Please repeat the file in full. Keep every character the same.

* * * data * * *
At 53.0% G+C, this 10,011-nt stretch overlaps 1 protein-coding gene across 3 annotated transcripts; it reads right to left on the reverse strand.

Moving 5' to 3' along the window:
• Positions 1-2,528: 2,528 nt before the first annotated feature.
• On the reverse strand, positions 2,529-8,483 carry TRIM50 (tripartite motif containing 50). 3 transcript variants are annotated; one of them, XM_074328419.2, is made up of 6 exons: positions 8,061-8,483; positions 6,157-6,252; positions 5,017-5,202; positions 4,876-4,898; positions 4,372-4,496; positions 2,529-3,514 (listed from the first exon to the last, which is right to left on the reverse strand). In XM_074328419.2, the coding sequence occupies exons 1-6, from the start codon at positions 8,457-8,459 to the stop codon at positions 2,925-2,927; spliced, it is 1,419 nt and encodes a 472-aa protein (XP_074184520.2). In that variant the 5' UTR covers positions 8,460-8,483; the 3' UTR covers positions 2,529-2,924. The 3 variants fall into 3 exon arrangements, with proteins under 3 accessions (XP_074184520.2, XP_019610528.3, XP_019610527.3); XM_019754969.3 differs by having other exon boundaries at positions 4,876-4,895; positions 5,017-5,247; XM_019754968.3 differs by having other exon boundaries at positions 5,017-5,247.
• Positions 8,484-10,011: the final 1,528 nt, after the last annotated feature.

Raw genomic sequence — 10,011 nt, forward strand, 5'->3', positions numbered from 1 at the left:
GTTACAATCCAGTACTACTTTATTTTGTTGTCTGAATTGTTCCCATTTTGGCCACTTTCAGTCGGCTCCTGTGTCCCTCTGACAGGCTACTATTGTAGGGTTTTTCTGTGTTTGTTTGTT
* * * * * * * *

At 53.0% G+C, this 10,011-nt stretch overlaps 1 protein-coding gene across 3 annotated transcripts; it reads right to left on the reverse strand.

Moving 5' to 3' along the window:
• Positions 1-2,528: 2,528 nt before the first annotated feature.
• On the reverse strand, positions 2,529-8,483 carry TRIM50 (tripartite motif containing 50). 3 transcript variants are annotated; one of them, XM_074328419.2, is made up of 6 exons: positions 8,061-8,483; positions 6,157-6,252; positions 5,017-5,202; positions 4,876-4,898; positions 4,372-4,496; positions 2,529-3,514 (listed from the first exon to the last, which is right to left on the reverse strand). In XM_074328419.2, the coding sequence occupies exons 1-6, from the start codon at positions 8,457-8,459 to the stop codon at positions 2,925-2,927; spliced, it is 1,419 nt and encodes a 472-aa protein (XP_074184520.2). In that variant the 5' UTR covers positions 8,460-8,483; the 3' UTR covers positions 2,529-2,924. The 3 variants fall into 3 exon arrangements, with proteins under 3 accessions (XP_074184520.2, XP_019610528.3, XP_019610527.3); XM_019754969.3 differs by having other exon boundaries at positions 4,876-4,895; positions 5,017-5,247; XM_019754968.3 differs by having other exon boundaries at positions 5,017-5,247.
• Positions 8,484-10,011: the final 1,528 nt, after the last annotated feature.

Raw genomic sequence — 10,011 nt, forward strand, 5'->3', positions numbered from 1 at the left:
GTTACAATCCAGTACTACTTTATTTTGTTGTCTGAATTGTTCCCATTTTGGCCACTTTCAGTCGGCTCCTGTGTCCCTCTGACAGGCTACTATTGTAGGGTTTTTCTGTGTTTGTTTGTT